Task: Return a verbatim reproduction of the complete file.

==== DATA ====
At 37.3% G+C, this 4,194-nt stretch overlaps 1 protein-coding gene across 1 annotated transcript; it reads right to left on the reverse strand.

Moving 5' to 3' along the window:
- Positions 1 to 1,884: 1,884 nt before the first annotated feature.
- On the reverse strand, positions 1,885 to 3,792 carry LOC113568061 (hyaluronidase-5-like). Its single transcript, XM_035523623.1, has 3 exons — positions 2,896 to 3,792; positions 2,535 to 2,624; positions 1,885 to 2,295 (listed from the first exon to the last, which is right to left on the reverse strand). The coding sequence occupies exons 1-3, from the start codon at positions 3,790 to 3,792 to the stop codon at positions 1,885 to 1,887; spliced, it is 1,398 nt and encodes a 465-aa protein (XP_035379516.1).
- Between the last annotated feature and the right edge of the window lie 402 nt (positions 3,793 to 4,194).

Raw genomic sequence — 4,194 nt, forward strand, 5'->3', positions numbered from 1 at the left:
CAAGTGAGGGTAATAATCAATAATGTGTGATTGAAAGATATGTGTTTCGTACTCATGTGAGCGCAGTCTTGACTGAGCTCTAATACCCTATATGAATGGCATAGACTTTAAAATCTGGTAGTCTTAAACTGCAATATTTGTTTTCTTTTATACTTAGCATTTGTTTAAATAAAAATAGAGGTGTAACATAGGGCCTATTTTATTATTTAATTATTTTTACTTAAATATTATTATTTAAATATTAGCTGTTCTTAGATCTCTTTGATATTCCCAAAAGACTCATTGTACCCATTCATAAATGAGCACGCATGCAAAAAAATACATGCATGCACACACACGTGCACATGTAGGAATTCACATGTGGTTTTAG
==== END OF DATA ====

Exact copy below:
At 37.3% G+C, this 4,194-nt stretch overlaps 1 protein-coding gene across 1 annotated transcript; it reads right to left on the reverse strand.

Moving 5' to 3' along the window:
- Positions 1 to 1,884: 1,884 nt before the first annotated feature.
- On the reverse strand, positions 1,885 to 3,792 carry LOC113568061 (hyaluronidase-5-like). Its single transcript, XM_035523623.1, has 3 exons — positions 2,896 to 3,792; positions 2,535 to 2,624; positions 1,885 to 2,295 (listed from the first exon to the last, which is right to left on the reverse strand). The coding sequence occupies exons 1-3, from the start codon at positions 3,790 to 3,792 to the stop codon at positions 1,885 to 1,887; spliced, it is 1,398 nt and encodes a 465-aa protein (XP_035379516.1).
- Between the last annotated feature and the right edge of the window lie 402 nt (positions 3,793 to 4,194).

Raw genomic sequence — 4,194 nt, forward strand, 5'->3', positions numbered from 1 at the left:
CAAGTGAGGGTAATAATCAATAATGTGTGATTGAAAGATATGTGTTTCGTACTCATGTGAGCGCAGTCTTGACTGAGCTCTAATACCCTATATGAATGGCATAGACTTTAAAATCTGGTAGTCTTAAACTGCAATATTTGTTTTCTTTTATACTTAGCATTTGTTTAAATAAAAATAGAGGTGTAACATAGGGCCTATTTTATTATTTAATTATTTTTACTTAAATATTATTATTTAAATATTAGCTGTTCTTAGATCTCTTTGATATTCCCAAAAGACTCATTGTACCCATTCATAAATGAGCACGCATGCAAAAAAATACATGCATGCACACACACGTGCACATGTAGGAATTCACATGTGGTTTTAG